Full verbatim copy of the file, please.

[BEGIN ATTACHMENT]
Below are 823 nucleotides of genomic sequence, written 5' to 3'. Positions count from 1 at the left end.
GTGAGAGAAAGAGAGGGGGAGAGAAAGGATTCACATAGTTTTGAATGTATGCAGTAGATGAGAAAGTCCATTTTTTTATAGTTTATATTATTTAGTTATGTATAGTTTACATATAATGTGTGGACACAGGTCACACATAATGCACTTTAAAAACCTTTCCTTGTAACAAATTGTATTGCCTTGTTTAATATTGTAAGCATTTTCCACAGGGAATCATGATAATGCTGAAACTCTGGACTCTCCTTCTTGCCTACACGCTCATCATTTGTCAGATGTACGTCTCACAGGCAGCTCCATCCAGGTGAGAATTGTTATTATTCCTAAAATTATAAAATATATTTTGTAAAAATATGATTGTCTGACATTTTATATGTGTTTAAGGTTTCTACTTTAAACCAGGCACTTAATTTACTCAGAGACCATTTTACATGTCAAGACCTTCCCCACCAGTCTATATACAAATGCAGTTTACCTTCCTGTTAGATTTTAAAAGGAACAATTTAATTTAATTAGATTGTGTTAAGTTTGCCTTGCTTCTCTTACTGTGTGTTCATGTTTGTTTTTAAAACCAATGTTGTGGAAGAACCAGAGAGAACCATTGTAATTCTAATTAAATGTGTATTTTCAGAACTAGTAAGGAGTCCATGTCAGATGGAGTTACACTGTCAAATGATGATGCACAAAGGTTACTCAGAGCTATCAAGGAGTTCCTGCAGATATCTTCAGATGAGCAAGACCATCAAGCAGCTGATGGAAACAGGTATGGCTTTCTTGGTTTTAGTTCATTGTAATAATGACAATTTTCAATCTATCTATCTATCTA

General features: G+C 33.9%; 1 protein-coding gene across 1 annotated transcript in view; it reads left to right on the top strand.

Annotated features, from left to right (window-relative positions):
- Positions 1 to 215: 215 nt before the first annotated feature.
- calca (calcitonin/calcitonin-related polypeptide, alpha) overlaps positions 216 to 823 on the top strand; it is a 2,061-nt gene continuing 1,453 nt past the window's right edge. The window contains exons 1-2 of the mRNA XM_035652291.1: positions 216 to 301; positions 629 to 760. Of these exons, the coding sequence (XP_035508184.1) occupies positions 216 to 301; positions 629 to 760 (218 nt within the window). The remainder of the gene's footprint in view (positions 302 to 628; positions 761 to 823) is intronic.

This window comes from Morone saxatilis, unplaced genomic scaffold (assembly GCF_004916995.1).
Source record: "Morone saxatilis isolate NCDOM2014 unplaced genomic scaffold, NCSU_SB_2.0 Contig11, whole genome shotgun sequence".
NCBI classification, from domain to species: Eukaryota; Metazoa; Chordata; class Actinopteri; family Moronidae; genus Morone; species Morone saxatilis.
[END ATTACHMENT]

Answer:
Below are 823 nucleotides of genomic sequence, written 5' to 3'. Positions count from 1 at the left end.
GTGAGAGAAAGAGAGGGGGAGAGAAAGGATTCACATAGTTTTGAATGTATGCAGTAGATGAGAAAGTCCATTTTTTTATAGTTTATATTATTTAGTTATGTATAGTTTACATATAATGTGTGGACACAGGTCACACATAATGCACTTTAAAAACCTTTCCTTGTAACAAATTGTATTGCCTTGTTTAATATTGTAAGCATTTTCCACAGGGAATCATGATAATGCTGAAACTCTGGACTCTCCTTCTTGCCTACACGCTCATCATTTGTCAGATGTACGTCTCACAGGCAGCTCCATCCAGGTGAGAATTGTTATTATTCCTAAAATTATAAAATATATTTTGTAAAAATATGATTGTCTGACATTTTATATGTGTTTAAGGTTTCTACTTTAAACCAGGCACTTAATTTACTCAGAGACCATTTTACATGTCAAGACCTTCCCCACCAGTCTATATACAAATGCAGTTTACCTTCCTGTTAGATTTTAAAAGGAACAATTTAATTTAATTAGATTGTGTTAAGTTTGCCTTGCTTCTCTTACTGTGTGTTCATGTTTGTTTTTAAAACCAATGTTGTGGAAGAACCAGAGAGAACCATTGTAATTCTAATTAAATGTGTATTTTCAGAACTAGTAAGGAGTCCATGTCAGATGGAGTTACACTGTCAAATGATGATGCACAAAGGTTACTCAGAGCTATCAAGGAGTTCCTGCAGATATCTTCAGATGAGCAAGACCATCAAGCAGCTGATGGAAACAGGTATGGCTTTCTTGGTTTTAGTTCATTGTAATAATGACAATTTTCAATCTATCTATCTATCTA

General features: G+C 33.9%; 1 protein-coding gene across 1 annotated transcript in view; it reads left to right on the top strand.

Annotated features, from left to right (window-relative positions):
- Positions 1 to 215: 215 nt before the first annotated feature.
- calca (calcitonin/calcitonin-related polypeptide, alpha) overlaps positions 216 to 823 on the top strand; it is a 2,061-nt gene continuing 1,453 nt past the window's right edge. The window contains exons 1-2 of the mRNA XM_035652291.1: positions 216 to 301; positions 629 to 760. Of these exons, the coding sequence (XP_035508184.1) occupies positions 216 to 301; positions 629 to 760 (218 nt within the window). The remainder of the gene's footprint in view (positions 302 to 628; positions 761 to 823) is intronic.

This window comes from Morone saxatilis, unplaced genomic scaffold (assembly GCF_004916995.1).
Source record: "Morone saxatilis isolate NCDOM2014 unplaced genomic scaffold, NCSU_SB_2.0 Contig11, whole genome shotgun sequence".
NCBI classification, from domain to species: Eukaryota; Metazoa; Chordata; class Actinopteri; family Moronidae; genus Morone; species Morone saxatilis.